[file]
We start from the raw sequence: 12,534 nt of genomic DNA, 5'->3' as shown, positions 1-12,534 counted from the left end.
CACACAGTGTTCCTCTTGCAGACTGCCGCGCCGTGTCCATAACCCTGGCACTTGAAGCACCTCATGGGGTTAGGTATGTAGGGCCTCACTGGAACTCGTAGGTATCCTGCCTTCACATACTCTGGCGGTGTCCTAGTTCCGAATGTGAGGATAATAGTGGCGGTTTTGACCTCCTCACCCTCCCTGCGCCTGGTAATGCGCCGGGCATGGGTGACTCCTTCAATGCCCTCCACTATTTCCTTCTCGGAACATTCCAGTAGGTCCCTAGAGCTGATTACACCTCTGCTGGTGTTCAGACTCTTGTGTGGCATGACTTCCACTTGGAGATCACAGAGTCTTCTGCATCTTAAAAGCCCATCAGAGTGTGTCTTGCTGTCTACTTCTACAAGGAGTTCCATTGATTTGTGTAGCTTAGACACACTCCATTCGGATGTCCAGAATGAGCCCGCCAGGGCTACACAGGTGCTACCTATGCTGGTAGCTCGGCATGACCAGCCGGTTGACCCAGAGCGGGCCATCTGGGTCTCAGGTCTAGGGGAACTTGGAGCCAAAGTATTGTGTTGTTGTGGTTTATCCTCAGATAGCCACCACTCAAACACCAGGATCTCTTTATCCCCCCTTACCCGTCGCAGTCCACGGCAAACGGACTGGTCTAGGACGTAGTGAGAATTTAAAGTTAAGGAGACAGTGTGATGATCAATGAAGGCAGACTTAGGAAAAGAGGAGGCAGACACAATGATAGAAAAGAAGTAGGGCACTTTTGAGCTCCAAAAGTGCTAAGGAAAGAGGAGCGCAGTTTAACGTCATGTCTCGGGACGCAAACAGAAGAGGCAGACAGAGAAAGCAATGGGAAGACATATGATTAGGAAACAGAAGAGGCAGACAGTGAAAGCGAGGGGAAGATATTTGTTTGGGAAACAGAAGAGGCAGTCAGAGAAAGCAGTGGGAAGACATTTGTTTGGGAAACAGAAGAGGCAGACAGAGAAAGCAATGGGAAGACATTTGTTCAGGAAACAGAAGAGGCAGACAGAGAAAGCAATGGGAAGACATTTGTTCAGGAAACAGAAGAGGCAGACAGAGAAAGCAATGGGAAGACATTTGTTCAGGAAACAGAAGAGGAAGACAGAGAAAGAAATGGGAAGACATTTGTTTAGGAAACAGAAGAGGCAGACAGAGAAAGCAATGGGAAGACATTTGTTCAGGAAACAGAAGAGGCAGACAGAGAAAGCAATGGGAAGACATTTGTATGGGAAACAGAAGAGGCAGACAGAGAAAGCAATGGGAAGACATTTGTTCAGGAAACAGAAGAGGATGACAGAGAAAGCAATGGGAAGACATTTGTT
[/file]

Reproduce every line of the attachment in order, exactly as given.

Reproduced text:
We start from the raw sequence: 12,534 nt of genomic DNA, 5'->3' as shown, positions 1-12,534 counted from the left end.
CACACAGTGTTCCTCTTGCAGACTGCCGCGCCGTGTCCATAACCCTGGCACTTGAAGCACCTCATGGGGTTAGGTATGTAGGGCCTCACTGGAACTCGTAGGTATCCTGCCTTCACATACTCTGGCGGTGTCCTAGTTCCGAATGTGAGGATAATAGTGGCGGTTTTGACCTCCTCACCCTCCCTGCGCCTGGTAATGCGCCGGGCATGGGTGACTCCTTCAATGCCCTCCACTATTTCCTTCTCGGAACATTCCAGTAGGTCCCTAGAGCTGATTACACCTCTGCTGGTGTTCAGACTCTTGTGTGGCATGACTTCCACTTGGAGATCACAGAGTCTTCTGCATCTTAAAAGCCCATCAGAGTGTGTCTTGCTGTCTACTTCTACAAGGAGTTCCATTGATTTGTGTAGCTTAGACACACTCCATTCGGATGTCCAGAATGAGCCCGCCAGGGCTACACAGGTGCTACCTATGCTGGTAGCTCGGCATGACCAGCCGGTTGACCCAGAGCGGGCCATCTGGGTCTCAGGTCTAGGGGAACTTGGAGCCAAAGTATTGTGTTGTTGTGGTTTATCCTCAGATAGCCACCACTCAAACACCAGGATCTCTTTATCCCCCCTTACCCGTCGCAGTCCACGGCAAACGGACTGGTCTAGGACGTAGTGAGAATTTAAAGTTAAGGAGACAGTGTGATGATCAATGAAGGCAGACTTAGGAAAAGAGGAGGCAGACACAATGATAGAAAAGAAGTAGGGCACTTTTGAGCTCCAAAAGTGCTAAGGAAAGAGGAGCGCAGTTTAACGTCATGTCTCGGGACGCAAACAGAAGAGGCAGACAGAGAAAGCAATGGGAAGACATATGATTAGGAAACAGAAGAGGCAGACAGTGAAAGCGAGGGGAAGATATTTGTTTGGGAAACAGAAGAGGCAGTCAGAGAAAGCAGTGGGAAGACATTTGTTTGGGAAACAGAAGAGGCAGACAGAGAAAGCAATGGGAAGACATTTGTTCAGGAAACAGAAGAGGCAGACAGAGAAAGCAATGGGAAGACATTTGTTCAGGAAACAGAAGAGGCAGACAGAGAAAGCAATGGGAAGACATTTGTTCAGGAAACAGAAGAGGAAGACAGAGAAAGAAATGGGAAGACATTTGTTTAGGAAACAGAAGAGGCAGACAGAGAAAGCAATGGGAAGACATTTGTTCAGGAAACAGAAGAGGCAGACAGAGAAAGCAATGGGAAGACATTTGTATGGGAAACAGAAGAGGCAGACAGAGAAAGCAATGGGAAGACATTTGTTCAGGAAACAGAAGAGGATGACAGAGAAAGCAATGGGAAGACATTTGTT